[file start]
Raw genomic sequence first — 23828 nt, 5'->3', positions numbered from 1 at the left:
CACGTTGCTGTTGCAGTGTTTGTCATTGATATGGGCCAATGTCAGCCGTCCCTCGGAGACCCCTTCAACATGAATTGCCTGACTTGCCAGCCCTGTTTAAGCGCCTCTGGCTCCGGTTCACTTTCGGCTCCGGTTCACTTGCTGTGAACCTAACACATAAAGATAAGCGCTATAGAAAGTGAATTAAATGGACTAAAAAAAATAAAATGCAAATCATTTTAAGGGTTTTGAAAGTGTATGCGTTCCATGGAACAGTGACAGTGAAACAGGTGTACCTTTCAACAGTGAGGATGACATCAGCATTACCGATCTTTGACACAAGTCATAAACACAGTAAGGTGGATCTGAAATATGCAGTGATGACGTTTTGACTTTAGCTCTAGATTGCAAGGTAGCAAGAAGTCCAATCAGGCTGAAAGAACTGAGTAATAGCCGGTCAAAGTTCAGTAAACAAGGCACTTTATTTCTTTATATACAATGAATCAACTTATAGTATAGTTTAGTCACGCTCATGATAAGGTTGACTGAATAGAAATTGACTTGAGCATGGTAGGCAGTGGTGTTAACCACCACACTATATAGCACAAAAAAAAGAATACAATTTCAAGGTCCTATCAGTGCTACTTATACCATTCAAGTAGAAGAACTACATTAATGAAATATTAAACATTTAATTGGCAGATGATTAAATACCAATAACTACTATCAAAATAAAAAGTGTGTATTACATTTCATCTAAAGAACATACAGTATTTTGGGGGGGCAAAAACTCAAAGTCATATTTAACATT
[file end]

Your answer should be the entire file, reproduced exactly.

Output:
Raw genomic sequence first — 23828 nt, 5'->3', positions numbered from 1 at the left:
CACGTTGCTGTTGCAGTGTTTGTCATTGATATGGGCCAATGTCAGCCGTCCCTCGGAGACCCCTTCAACATGAATTGCCTGACTTGCCAGCCCTGTTTAAGCGCCTCTGGCTCCGGTTCACTTTCGGCTCCGGTTCACTTGCTGTGAACCTAACACATAAAGATAAGCGCTATAGAAAGTGAATTAAATGGACTAAAAAAAATAAAATGCAAATCATTTTAAGGGTTTTGAAAGTGTATGCGTTCCATGGAACAGTGACAGTGAAACAGGTGTACCTTTCAACAGTGAGGATGACATCAGCATTACCGATCTTTGACACAAGTCATAAACACAGTAAGGTGGATCTGAAATATGCAGTGATGACGTTTTGACTTTAGCTCTAGATTGCAAGGTAGCAAGAAGTCCAATCAGGCTGAAAGAACTGAGTAATAGCCGGTCAAAGTTCAGTAAACAAGGCACTTTATTTCTTTATATACAATGAATCAACTTATAGTATAGTTTAGTCACGCTCATGATAAGGTTGACTGAATAGAAATTGACTTGAGCATGGTAGGCAGTGGTGTTAACCACCACACTATATAGCACAAAAAAAAGAATACAATTTCAAGGTCCTATCAGTGCTACTTATACCATTCAAGTAGAAGAACTACATTAATGAAATATTAAACATTTAATTGGCAGATGATTAAATACCAATAACTACTATCAAAATAAAAAGTGTGTATTACATTTCATCTAAAGAACATACAGTATTTTGGGGGGGCAAAAACTCAAAGTCATATTTAACATT